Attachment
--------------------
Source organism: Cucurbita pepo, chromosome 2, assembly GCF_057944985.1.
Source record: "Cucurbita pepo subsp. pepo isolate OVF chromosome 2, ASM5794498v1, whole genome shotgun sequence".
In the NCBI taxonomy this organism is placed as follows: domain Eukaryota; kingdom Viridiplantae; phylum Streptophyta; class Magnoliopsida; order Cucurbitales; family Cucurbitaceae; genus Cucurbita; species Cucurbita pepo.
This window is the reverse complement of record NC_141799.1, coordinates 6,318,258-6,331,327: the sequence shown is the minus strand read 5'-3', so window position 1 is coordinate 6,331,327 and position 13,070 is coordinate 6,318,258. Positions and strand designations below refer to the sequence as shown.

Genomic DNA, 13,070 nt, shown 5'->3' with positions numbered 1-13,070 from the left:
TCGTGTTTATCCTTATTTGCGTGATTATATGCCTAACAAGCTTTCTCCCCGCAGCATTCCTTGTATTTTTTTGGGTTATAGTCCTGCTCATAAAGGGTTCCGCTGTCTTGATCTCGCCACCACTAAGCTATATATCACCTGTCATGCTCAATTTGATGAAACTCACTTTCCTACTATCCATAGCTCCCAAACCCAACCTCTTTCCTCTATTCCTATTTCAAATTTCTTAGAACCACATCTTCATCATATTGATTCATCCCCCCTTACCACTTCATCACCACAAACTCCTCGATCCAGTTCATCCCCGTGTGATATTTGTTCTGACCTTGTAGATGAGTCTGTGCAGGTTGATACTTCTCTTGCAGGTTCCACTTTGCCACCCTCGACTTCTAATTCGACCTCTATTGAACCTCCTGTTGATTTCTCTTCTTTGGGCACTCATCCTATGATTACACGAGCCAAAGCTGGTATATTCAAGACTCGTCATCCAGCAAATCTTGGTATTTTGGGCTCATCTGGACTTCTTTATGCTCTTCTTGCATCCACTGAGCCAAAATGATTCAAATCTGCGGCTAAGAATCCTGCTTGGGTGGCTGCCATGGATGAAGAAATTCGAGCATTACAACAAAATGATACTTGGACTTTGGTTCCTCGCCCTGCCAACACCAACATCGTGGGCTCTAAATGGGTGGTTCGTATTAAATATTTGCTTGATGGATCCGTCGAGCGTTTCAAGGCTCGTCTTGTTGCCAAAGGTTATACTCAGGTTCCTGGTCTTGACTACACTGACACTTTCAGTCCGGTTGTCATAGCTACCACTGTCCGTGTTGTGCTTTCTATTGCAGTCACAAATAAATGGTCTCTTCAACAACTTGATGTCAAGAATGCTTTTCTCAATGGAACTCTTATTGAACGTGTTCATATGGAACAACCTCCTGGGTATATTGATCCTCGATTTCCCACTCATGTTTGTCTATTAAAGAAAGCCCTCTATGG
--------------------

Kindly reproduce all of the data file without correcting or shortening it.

Source organism: Cucurbita pepo, chromosome 2, assembly GCF_057944985.1.
Source record: "Cucurbita pepo subsp. pepo isolate OVF chromosome 2, ASM5794498v1, whole genome shotgun sequence".
In the NCBI taxonomy this organism is placed as follows: domain Eukaryota; kingdom Viridiplantae; phylum Streptophyta; class Magnoliopsida; order Cucurbitales; family Cucurbitaceae; genus Cucurbita; species Cucurbita pepo.
This window is the reverse complement of record NC_141799.1, coordinates 6,318,258-6,331,327: the sequence shown is the minus strand read 5'-3', so window position 1 is coordinate 6,331,327 and position 13,070 is coordinate 6,318,258. Positions and strand designations below refer to the sequence as shown.

Genomic DNA, 13,070 nt, shown 5'->3' with positions numbered 1-13,070 from the left:
TCGTGTTTATCCTTATTTGCGTGATTATATGCCTAACAAGCTTTCTCCCCGCAGCATTCCTTGTATTTTTTTGGGTTATAGTCCTGCTCATAAAGGGTTCCGCTGTCTTGATCTCGCCACCACTAAGCTATATATCACCTGTCATGCTCAATTTGATGAAACTCACTTTCCTACTATCCATAGCTCCCAAACCCAACCTCTTTCCTCTATTCCTATTTCAAATTTCTTAGAACCACATCTTCATCATATTGATTCATCCCCCCTTACCACTTCATCACCACAAACTCCTCGATCCAGTTCATCCCCGTGTGATATTTGTTCTGACCTTGTAGATGAGTCTGTGCAGGTTGATACTTCTCTTGCAGGTTCCACTTTGCCACCCTCGACTTCTAATTCGACCTCTATTGAACCTCCTGTTGATTTCTCTTCTTTGGGCACTCATCCTATGATTACACGAGCCAAAGCTGGTATATTCAAGACTCGTCATCCAGCAAATCTTGGTATTTTGGGCTCATCTGGACTTCTTTATGCTCTTCTTGCATCCACTGAGCCAAAATGATTCAAATCTGCGGCTAAGAATCCTGCTTGGGTGGCTGCCATGGATGAAGAAATTCGAGCATTACAACAAAATGATACTTGGACTTTGGTTCCTCGCCCTGCCAACACCAACATCGTGGGCTCTAAATGGGTGGTTCGTATTAAATATTTGCTTGATGGATCCGTCGAGCGTTTCAAGGCTCGTCTTGTTGCCAAAGGTTATACTCAGGTTCCTGGTCTTGACTACACTGACACTTTCAGTCCGGTTGTCATAGCTACCACTGTCCGTGTTGTGCTTTCTATTGCAGTCACAAATAAATGGTCTCTTCAACAACTTGATGTCAAGAATGCTTTTCTCAATGGAACTCTTATTGAACGTGTTCATATGGAACAACCTCCTGGGTATATTGATCCTCGATTTCCCACTCATGTTTGTCTATTAAAGAAAGCCCTCTATGG